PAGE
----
Human Rights and the Japanese Internment Experience

The Human Rights and the Japanese Internment Experience makes an excellent topic for an interdisciplinary, thematic unit or series of literature circles. The project could be done inconjunction with other WWII units such as the Holocaust. You could also incorporate other civil and legal rights units. Fear, prejudice, and racism are other related topics.
 

Click the covers for information from Amazon.

Title: Farewell to Manzanar
Author: Jeanne Wakatsuki and James D. Houston
Publisher: Bantam, 1983 (reissued)
ISBN: 0553272586
Ages: 14-18
Summary: This book explores the themes of racism and the civil rights of Japanese-Americans during World War II.
Teacher Resources: Farewell to Manzanar Unit

Title: Only What We Could Carry
Editor: Lawson Fusao Inada
Publisher: Heyday Books, 2000
ISBN: 1890771309
Ages: 14-adult
Summary: This nonfiction book tells the story of the Japanese Internment is told through poetry, prose, autobiography, biography, news accounts, government documents, letters, and other primary resources.

Title: The Moved Outers
Author: Florence Crannell Means
Publisher: Mifflin, 1945
ISBN: 0395069335
Ages: 12-15
Summary: This Newbery Honor book tells the story of a high school student moving through a series of relocation camps.

Title: So Far From the Sea
Author: Eve Bunting
Publisher: Clarion, 1998
ISBN: 0395720958
Ages: 5-9
Summary: This easy book tells the story of life in Manzanar as told in flashbacks at the site. This is a good alternative for those needing an easier book.

Title: The Bracelet
Author: Yoshiko Uchida
Publisher: Paper Star, 1996
ISBN: 069811390X
Ages: 4-8
Summary: An easy book about the lose of a bracelet while living in a Japanese Internment camp.
Book Ideas: Lesson 1, Lesson 2

Related Books
The Eternal Spring of Mr. Ito by Sheila Garrigue
The Invisible Thread by Yoshiko Uchida
The Journal of Ben Uchida - My Name is America Book
Journey to Topaz by Yoshiko Uchida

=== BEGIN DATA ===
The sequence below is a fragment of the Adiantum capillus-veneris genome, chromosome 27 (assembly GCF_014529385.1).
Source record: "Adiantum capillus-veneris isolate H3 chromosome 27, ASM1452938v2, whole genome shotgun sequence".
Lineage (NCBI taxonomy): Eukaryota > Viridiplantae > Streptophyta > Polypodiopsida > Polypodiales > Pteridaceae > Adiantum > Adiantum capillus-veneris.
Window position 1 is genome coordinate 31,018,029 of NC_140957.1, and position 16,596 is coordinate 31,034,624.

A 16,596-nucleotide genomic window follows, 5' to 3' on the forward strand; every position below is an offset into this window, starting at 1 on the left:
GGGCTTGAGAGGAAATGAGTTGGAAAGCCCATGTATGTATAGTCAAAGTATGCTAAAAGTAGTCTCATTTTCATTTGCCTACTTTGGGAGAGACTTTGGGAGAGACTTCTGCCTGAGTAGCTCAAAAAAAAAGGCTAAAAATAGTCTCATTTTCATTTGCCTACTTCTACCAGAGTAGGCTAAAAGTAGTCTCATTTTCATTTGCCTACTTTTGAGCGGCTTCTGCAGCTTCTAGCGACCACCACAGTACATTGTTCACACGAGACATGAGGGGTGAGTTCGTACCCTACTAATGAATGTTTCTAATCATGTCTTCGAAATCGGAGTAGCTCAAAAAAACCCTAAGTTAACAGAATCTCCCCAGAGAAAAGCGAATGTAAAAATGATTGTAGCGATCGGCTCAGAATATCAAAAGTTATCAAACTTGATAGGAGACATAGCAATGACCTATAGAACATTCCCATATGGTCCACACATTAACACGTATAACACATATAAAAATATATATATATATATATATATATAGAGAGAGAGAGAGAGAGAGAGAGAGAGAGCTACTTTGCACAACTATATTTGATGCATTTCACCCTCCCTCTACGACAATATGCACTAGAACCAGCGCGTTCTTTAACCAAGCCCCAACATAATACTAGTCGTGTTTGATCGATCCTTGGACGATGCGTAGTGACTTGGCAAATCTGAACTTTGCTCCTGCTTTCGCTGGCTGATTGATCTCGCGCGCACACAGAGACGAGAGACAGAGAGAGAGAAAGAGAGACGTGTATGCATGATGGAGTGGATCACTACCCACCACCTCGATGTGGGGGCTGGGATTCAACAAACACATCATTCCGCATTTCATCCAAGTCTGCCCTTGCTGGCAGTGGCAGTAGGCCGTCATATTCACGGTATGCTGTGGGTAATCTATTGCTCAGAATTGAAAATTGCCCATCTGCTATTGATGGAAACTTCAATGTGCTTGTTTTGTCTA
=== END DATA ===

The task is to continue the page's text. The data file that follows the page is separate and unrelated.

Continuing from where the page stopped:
Technology Connections
 
Try some of the following activities using the software in your classroom, lab, or library:
  • KidPix or Paint Software. Draw a diagram of the camp based on the book's description or your imagination. Compare this to the actual location.
  • Kidspiration or Inspiration. Create a diagram showing the relationships among characters in the book.
  • Word Processor. Write a story that extends your book. Write about a chance meeting between characters of one or more books.
  • Email. Conduct an email interview with someone who lived in an internment or relocation camp during WWII.

Internet Connections
  
Thematic Starting Points
  
42eXplore: Japanese-American Internment
http://42explore.com/japanese.htm
A Personal Account
http://www.uwec.edu/Geography/Ivogeler/w188/life.htm
Camp Harmony Exhibit
http://www.lib.washington.edu/exhibits/harmony/Exhibit/default.htm
The Camps
http://oz.net/~cyu/internment/camps.html
Dear Ms. Breed Letters
http://www.janm.org/breed/title.htm
Densho Project
http://www.densho.org/
Heart Mountain
http://chem.nwc.cc.wy.us/HMDP/
Japanese Internment Camps
http://www.yesnet.yk.ca/schools/projects/canadianhistory/camps/internment1.html
Mountain Mountain
http://www.heartmountain.org/
War Relocation Photographs
http://dynaweb.oac.cdlib.org/dynaweb/ead/calher/jvac/@Generic__BookView
 
Teacher Resources and WebQuests
 
Internment of Japanese
http://www.eduplace.com/ss/hmss/4/unit/act5.2.html
 
Related Words
 

Japanese culture

World War II

internment

prison

isolation

prejudice

legal rights

civil rights

fear

racism

family separation

relocation


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Created by Annette Lamb. 01/02.